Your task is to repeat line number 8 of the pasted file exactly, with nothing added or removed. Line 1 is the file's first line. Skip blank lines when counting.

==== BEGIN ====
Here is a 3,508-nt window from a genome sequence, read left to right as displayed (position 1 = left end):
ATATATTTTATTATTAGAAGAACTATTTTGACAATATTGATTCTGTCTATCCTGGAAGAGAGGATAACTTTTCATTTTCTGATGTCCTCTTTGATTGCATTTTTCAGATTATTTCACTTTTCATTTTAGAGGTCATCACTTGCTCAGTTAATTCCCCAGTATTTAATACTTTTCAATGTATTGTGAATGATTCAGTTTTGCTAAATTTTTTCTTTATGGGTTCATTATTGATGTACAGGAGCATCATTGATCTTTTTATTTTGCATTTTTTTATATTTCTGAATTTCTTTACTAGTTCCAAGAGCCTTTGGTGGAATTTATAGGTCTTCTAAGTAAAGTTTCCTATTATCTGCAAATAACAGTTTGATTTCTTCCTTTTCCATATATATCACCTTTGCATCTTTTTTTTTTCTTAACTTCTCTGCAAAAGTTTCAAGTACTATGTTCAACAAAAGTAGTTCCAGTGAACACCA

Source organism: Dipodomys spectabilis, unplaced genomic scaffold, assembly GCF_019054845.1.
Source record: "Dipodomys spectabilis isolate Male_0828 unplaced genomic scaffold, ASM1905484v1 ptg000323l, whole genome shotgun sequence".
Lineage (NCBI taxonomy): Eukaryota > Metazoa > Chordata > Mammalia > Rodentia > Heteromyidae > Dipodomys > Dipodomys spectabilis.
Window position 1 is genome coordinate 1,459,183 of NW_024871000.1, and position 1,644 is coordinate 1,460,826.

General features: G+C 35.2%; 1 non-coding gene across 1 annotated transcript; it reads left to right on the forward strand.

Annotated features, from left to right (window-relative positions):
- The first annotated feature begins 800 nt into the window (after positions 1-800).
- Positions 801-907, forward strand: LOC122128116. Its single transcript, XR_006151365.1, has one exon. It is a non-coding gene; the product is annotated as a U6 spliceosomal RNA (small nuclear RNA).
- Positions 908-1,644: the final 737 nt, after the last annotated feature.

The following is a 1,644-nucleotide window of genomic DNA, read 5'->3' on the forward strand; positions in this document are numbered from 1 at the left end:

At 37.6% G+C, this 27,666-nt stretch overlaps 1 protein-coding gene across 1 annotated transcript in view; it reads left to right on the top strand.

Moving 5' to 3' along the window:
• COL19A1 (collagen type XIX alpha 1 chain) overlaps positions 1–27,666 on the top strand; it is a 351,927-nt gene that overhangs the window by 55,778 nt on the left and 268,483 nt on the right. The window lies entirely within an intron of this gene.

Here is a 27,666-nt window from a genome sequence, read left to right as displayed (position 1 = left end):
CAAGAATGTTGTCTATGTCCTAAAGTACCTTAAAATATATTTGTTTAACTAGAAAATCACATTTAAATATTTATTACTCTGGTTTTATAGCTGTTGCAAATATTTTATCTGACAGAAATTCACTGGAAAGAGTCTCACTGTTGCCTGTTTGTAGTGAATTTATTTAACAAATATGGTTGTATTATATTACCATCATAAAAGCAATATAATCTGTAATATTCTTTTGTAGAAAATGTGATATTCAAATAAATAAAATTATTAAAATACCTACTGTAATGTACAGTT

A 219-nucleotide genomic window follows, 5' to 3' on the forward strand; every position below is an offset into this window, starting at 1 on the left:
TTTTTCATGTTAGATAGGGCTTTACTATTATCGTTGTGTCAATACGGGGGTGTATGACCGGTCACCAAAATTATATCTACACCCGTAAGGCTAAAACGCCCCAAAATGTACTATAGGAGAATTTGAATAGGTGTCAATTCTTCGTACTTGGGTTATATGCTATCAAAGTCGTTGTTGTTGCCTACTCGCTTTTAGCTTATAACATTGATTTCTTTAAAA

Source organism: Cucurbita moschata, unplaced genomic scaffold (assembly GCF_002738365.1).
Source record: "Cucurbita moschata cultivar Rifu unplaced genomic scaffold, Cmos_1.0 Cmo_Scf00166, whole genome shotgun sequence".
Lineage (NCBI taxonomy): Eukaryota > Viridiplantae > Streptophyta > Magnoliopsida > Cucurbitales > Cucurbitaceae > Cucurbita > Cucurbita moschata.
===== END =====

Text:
Annotated features, from left to right (window-relative positions):